“I like to say that I like to play the position that is going to get wins.”
That quote had already served local curler Jamie Smith well, prior to the start of the 2021-2022 season.
Given that she has now added victories at the Canadian U21 Women’s Curling Championship, the OUA Women’s Curling Championship and the Best Western U21 Provincials to her resume, giving her a shot at a second national crown in a span of less than six months, Smith may well take out copyrights on the 17 word saying to live by, emblazoning it on every piece of clothing she owns.
While the truth is that the 21 year old third year student of Financial Mathematics and youngest of two talented sisters in the family (Megan has also been a regular at nationals, capturing gold at the 2015 Canada Winter Games) would undoubtedly shine at any position, it is in the role of vice-skip where she has most helped her teams in recent years.
“I am an “A” type personality; I like to be in the know, I like to have control over things,” said Smith with a laugh. “In the third position, I probably have the most impact on the entire team since I have the most interaction with the entire team.”
“I am kind of that connecting piece and having that kind of influence is something that I really enjoy.”
A familiar face in local youth curling circles from the time that she was ten years old or so, Smith recalled the earliest of sibling comparisons, the standard familial rivalries that fade over time in favour of a more deeply rooted respect for all that her sister has accomplished.
“I remember I would count my years of eligibility in bantams and juniors, just to see how many times that I could win, if you start winning at the same age – which really is a little ridiculous,” said Smith, spotting her sister about a three and a half year difference in age.
“When she started getting more serious and going to bigger events and representing the province and stuff, I remember going to some of those events and thinking how cool it was to even be playing there.”
Perspective is a wonderful thing, and one which can only be achieved over time.
“One of the most important things that I learned was about losing at the school curling – and remembering that I would get pretty upset about it,” said Smith. “Then a year goes by and you kind of realize how insignificant that event really was in the grand scheme of things. When I suffered bigger losses later, as I was growing up, I think I was able to put it in perspective and not take the losses too hard.”
A decent enough overall athlete, Smith dabbled in multiple sports, even suiting up for a couple of years in the Sudbury Jam club basketball system. “I really liked that as well, but I definitely recognized that I wasn’t the most amazing kid on the team,” she suggested. “I thought that I had a lot more potential in curling than I did in basketball, so I eventually just stopped.”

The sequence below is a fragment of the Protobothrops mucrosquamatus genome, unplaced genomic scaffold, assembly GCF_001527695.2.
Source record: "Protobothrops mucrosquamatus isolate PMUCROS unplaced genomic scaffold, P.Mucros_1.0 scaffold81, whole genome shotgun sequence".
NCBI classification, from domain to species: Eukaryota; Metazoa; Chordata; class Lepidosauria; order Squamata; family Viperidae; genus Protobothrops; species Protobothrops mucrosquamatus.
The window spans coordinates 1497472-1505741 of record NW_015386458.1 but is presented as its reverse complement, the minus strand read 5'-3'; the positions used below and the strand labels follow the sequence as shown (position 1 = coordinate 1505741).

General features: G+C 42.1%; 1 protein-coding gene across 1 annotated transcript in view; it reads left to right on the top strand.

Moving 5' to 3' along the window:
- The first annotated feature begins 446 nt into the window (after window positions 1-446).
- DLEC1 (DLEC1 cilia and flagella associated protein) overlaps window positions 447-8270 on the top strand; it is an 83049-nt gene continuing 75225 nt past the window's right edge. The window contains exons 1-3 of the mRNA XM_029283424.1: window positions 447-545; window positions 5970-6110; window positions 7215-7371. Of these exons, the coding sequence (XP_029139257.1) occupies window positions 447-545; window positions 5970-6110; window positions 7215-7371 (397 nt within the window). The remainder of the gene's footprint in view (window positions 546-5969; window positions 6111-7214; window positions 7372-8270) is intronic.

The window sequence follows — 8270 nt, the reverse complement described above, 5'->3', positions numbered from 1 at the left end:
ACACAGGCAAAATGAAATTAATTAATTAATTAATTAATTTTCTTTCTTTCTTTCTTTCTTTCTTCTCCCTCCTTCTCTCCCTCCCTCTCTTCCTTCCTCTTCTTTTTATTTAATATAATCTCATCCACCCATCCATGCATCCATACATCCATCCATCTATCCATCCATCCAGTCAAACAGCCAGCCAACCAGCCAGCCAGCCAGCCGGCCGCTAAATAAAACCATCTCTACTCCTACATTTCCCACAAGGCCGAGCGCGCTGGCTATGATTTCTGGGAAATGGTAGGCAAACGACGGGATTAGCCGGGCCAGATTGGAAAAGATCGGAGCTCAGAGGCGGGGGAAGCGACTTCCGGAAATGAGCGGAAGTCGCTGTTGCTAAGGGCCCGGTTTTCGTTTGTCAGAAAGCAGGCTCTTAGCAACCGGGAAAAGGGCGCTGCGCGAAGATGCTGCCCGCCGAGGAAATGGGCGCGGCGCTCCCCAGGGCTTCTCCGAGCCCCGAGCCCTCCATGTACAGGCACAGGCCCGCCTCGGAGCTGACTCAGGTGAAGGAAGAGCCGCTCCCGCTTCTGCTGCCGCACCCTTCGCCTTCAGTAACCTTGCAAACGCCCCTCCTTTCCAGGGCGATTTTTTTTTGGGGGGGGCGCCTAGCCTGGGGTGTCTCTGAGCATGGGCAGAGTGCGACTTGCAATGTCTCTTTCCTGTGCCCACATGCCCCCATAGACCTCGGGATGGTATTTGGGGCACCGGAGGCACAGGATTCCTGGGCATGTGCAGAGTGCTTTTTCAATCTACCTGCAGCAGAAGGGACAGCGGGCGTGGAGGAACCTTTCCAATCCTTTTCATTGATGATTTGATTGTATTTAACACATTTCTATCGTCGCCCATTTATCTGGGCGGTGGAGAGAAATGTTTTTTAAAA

Good call. Smith clearly had the weight and the line nailed on that one.
While she has starred with a wide variety of teammates – she teamed with skip Isabelle Ladouceur in winning U21 nationals and the OUAs this winter before sliding over with Katy Lukowich for the more recent NOCA playdowns and a second shot at Canadians – Smith noted that her first real shot at vice skip provided a wonderful foundation to build around.
“In my first season with Bella (Croisier), I was jumping into a new role,” said Smith. “I feel that I learned a lot from being in that role, from being on that team. When I started with them, the commitment level that we were putting in was a lot more than what I had done in the past. And then seeing the payoff for all that extra work was a big thing for me.”
“We had what I would say, to this day, was my best ever early season run with cashpiels and such,” Smith continued. “We never got worse than third place, which is incredible. We were all kind of surprised because you’re kind of bound at some point not to do well in one.”
And with the U21 World Championships in Sweden now backed up to May, Smith is focused on taking it all in stride. “I am going to try my best when I am there to remain in the moment and not think too far ahead,” she said. “I really do want to soak up the experience and enjoy myself.”
“But I also want to play really well and show off the hard work our team has put in.”